The Zoo has a much greater demand for heating than an average house. The function requires creating a proper environment of a rich and valuable live collection including many special tropical species.
Now this need is partially satisfied with the heat of the thermal water of Széchenyi Bath, situated next to the Zoo's area. From the spa area a well-insulated district heating line brings warm water to the heat center located in the basement of the Elephant House, and then it returns cooled water. The new system supplies thermal heat to 26 buildings with a total of 80 000 cubic meters of airspace, providing a temperature that suits the needs of thousands of individuals of more than 350 animal species and nearly 500 plant species.
The Geysers are 120 kilometers north to San Francisco city. The 48-square-kilometer system is the most extensive and powerful structure ever built. The system consisting of 22 separate power plants gains steam from 350 wells.
The Yellowstone National Park's natural resources, thermal springs and geysers are fed by underground hot water systems – just like the power plant complex.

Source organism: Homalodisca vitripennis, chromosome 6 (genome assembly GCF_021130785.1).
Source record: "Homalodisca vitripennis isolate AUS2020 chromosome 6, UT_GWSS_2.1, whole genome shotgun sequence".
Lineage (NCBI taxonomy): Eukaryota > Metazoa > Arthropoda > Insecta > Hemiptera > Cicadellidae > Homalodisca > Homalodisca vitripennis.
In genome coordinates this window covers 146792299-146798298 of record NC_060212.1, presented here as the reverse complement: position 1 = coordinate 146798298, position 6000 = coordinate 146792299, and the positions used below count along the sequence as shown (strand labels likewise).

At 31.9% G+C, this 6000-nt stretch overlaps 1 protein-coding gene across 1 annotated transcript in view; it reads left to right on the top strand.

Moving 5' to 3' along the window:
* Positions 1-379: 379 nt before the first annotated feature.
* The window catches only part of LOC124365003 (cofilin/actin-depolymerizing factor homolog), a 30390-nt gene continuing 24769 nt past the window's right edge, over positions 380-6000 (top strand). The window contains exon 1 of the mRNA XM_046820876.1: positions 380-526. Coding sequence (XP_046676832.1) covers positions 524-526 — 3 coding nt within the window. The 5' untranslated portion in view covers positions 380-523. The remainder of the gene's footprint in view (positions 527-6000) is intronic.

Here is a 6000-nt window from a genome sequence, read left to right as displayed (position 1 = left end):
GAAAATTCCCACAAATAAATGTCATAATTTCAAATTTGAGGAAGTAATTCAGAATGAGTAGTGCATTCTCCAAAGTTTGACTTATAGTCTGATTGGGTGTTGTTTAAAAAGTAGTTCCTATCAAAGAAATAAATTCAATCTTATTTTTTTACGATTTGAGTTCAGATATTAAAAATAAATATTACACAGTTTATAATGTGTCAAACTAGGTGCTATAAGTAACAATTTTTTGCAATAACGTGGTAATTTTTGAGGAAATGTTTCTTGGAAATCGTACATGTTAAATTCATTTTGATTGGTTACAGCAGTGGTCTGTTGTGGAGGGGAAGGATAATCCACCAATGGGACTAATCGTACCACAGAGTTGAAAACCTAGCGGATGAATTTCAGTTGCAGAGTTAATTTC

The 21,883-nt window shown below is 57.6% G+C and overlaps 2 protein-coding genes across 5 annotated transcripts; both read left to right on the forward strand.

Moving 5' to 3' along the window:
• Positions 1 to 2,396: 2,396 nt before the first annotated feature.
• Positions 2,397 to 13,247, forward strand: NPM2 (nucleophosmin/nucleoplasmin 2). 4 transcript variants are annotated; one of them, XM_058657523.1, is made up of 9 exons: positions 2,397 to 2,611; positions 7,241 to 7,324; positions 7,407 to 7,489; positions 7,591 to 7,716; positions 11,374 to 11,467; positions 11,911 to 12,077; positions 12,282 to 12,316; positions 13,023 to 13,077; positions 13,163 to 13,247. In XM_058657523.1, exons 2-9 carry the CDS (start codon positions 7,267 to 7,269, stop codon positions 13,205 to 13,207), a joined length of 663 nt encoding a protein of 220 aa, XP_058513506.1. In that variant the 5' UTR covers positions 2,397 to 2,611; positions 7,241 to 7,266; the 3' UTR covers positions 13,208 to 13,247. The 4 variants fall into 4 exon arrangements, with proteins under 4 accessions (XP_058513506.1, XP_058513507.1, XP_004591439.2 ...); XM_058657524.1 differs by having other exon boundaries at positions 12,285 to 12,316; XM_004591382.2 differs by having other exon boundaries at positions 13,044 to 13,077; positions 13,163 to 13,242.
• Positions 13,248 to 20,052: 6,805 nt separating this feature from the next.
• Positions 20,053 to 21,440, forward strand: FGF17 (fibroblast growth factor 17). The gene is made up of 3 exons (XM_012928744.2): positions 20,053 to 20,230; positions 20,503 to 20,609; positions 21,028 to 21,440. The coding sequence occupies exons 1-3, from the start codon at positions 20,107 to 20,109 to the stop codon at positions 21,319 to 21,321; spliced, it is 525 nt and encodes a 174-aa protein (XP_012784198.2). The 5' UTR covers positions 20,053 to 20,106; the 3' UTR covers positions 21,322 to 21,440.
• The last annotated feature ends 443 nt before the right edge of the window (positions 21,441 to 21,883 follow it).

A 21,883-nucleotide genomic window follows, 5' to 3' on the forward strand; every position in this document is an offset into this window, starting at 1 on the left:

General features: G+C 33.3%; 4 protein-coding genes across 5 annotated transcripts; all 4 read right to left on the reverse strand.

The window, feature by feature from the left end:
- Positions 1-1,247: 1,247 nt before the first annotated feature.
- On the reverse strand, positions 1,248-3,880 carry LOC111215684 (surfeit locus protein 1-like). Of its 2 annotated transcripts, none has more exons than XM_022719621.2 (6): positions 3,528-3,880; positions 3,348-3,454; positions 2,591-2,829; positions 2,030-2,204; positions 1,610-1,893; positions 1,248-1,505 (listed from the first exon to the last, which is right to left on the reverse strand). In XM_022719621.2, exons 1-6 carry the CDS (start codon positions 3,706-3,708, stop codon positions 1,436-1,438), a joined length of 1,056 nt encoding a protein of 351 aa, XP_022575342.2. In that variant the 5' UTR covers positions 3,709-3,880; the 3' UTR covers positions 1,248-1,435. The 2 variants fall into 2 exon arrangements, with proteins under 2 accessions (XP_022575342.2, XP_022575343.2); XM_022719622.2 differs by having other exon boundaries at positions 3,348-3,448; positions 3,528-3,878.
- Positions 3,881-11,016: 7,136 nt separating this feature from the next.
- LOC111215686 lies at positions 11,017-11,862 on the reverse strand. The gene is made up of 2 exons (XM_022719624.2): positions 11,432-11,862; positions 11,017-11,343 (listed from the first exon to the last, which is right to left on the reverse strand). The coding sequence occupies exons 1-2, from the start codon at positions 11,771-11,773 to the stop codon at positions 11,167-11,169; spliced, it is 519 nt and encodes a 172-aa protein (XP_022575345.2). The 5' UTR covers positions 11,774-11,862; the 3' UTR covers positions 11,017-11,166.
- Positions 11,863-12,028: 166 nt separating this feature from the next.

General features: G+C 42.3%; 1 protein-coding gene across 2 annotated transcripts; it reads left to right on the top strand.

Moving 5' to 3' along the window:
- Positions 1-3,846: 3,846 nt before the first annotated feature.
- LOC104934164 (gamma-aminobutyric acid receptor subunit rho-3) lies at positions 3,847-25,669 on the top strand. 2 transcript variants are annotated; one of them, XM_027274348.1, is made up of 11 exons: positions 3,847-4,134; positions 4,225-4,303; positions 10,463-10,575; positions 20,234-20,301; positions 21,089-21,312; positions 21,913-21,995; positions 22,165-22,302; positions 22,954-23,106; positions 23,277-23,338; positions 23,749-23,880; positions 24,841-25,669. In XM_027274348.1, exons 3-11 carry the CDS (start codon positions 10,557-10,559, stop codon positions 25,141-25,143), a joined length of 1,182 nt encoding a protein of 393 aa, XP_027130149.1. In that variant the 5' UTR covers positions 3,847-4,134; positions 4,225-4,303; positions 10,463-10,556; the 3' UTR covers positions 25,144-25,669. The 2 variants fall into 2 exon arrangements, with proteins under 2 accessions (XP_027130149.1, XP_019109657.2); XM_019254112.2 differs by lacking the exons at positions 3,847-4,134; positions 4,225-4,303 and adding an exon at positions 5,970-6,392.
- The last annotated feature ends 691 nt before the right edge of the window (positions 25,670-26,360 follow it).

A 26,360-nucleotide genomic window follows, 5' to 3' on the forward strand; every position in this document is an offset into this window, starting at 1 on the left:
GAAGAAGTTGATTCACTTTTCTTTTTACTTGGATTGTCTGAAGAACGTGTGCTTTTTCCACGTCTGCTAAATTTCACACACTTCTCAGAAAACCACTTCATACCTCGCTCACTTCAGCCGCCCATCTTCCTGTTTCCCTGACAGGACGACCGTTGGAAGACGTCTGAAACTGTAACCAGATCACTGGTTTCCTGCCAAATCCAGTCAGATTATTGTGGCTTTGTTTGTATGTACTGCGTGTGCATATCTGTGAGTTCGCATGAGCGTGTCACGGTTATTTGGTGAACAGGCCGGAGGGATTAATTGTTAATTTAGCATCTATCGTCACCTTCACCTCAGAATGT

In the thermal lake of Püspökfürdő near Oradea, Romania, once lived the thermal water lily, a locally developed species with tropical relatives. Unfortunately, due to an excessive use of the thermal spring, this unique natural value extinct on its original site, so it had to be replanted in the surrounding artificial lakes. Its further survival is up to human care.
For thousands of years, heat springs bursting out of the depth of the earth offer a unique habitat for some species of fish. One of them is Scardinius racovitzai, which you can see in the House of the Waterfront Life. Some of the locally developed, so called native species represent a special natural value. These thermal springs serve as habitat also for species recently planted by humans, originally being native on the tropics. One of these habitats is the Városligeti-tó (City Park Lake), where more than ten tropical species live and reproduce.